Last week, Amanda Lyons (left) and Bianca Brown (right) braved the rainy weather to kick off our terrapin field season. Diamondback terrapins are the only "critically imperiled" reptile in Rhode Island, and a major conservation priority for the state. Amanda and Bianca were joined by our collaborators from the Rhode Island Department of Environmental Management and The Roger Williams Park Zoo. Our research goal is to understand how genetically interconnected are the remaining few terrapin populations in the state, and relatedness to populations from neighboring states. This research is supported in part by a 2019 Voss Undergraduate Research Fellowship in Environmental Science and Communication to Amanda Lyons. Congratulations Amanda, and thanks IBES for supporting this research.
If only the weather had been better for setting up the study sites!
Congratulations to Courtney Reed for winning big -- two awards in one week! Courtney won first place in the flash talk competition at the IBES Blue Sky event. She also won an IBES Graduate Student Research Training and Travel Award. These awards highlight he importance of Courtney's research on how defaunation impacts ecosystems in Kenya. Thanks to IBES for supporting our work and helping amplify our research -- and way to go Courtney!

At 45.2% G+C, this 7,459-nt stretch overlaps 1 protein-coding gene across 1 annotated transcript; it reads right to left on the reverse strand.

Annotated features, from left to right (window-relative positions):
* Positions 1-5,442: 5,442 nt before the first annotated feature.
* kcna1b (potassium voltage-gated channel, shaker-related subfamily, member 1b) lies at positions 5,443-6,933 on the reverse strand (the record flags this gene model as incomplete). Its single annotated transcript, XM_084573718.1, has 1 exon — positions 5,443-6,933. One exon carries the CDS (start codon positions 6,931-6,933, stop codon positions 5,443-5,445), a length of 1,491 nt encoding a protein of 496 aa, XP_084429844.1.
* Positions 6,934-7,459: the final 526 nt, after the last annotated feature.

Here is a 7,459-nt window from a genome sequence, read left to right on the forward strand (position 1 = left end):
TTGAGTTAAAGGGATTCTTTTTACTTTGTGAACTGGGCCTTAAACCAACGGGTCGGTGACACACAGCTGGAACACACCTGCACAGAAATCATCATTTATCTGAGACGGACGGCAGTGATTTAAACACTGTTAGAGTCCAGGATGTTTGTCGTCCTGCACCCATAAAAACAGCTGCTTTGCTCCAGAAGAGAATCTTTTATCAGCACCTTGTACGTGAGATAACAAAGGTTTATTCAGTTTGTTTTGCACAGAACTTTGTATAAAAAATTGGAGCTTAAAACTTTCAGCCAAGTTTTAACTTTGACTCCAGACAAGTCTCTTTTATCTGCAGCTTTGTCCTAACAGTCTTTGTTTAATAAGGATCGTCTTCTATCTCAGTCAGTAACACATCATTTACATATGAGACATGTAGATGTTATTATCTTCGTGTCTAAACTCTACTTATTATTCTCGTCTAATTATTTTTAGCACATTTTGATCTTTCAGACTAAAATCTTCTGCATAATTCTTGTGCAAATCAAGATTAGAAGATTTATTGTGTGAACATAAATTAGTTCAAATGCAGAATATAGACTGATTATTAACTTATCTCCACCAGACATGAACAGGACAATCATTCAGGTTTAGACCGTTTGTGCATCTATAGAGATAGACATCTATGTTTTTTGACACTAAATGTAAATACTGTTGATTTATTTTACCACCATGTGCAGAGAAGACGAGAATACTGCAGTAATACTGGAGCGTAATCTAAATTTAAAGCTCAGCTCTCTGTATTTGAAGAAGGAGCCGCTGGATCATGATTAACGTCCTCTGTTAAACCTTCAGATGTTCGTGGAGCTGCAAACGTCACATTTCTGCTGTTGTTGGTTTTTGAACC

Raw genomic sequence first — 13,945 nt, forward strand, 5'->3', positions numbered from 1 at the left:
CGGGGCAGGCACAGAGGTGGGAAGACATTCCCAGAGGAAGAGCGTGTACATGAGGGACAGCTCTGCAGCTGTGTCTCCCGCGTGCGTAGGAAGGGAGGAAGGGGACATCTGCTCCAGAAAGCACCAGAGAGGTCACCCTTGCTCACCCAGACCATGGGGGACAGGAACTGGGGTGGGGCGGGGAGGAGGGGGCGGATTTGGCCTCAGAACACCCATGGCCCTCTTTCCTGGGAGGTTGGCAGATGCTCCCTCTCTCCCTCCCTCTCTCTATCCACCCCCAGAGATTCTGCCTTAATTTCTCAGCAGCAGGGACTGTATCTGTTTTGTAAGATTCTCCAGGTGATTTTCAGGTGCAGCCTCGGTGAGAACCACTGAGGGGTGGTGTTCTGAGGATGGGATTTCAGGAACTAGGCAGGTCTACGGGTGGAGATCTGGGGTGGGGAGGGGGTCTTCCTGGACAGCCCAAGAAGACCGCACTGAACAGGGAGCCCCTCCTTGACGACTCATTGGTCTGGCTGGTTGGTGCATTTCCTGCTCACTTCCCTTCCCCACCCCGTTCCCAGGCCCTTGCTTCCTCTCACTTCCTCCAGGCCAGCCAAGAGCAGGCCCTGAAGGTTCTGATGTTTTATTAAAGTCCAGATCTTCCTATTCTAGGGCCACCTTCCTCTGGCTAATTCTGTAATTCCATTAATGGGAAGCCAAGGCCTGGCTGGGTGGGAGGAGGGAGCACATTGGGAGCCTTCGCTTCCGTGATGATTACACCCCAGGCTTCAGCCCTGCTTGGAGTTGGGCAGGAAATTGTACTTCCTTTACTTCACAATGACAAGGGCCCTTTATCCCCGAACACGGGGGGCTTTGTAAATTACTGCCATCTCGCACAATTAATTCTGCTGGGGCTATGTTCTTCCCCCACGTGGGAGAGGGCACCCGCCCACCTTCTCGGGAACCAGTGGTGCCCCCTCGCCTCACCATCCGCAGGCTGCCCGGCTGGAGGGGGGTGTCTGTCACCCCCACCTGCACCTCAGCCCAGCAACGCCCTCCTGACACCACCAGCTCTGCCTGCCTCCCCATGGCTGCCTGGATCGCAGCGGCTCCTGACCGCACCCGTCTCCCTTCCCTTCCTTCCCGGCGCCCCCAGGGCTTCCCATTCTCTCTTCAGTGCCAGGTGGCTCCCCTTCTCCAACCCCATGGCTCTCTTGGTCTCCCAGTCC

As the fall semester gets into swing, the lab is having a lot of fun and making progress on research. Several milestones should not go unnoticed, and there are photos to boot. In no particular order:
Tyler was elected to the Ecological Society of America's 2018-2022 cohort of Early Career Fellows. The Society Announced the honor to recognize members who have advanced ecological knowledge and applications and show promise to make outstanding contributions to a wide range of fields served by ESA.
It is a tremendous honor to join such an inspiring group of scholars. Thanks to ESA for the leadership and inspiration that it provides to the diversity and generations of ecologists.
Several members of the lab are just back from an extremely productive field trip. Highlights include a DNA barcoding workshop at the National Museums of Kenya (led by Kartzinel and Gill, and Director Musili from the East African Herbarium), many pre-dawn captures of small mammals (led by Brown and collaborators from the Goheen lab), and many trees and and megaherbivores counted (led by Gill and Lokeny). Now the team is breaking in the new lab -- copious amounts of data to report soon! Photos of the highlights are below.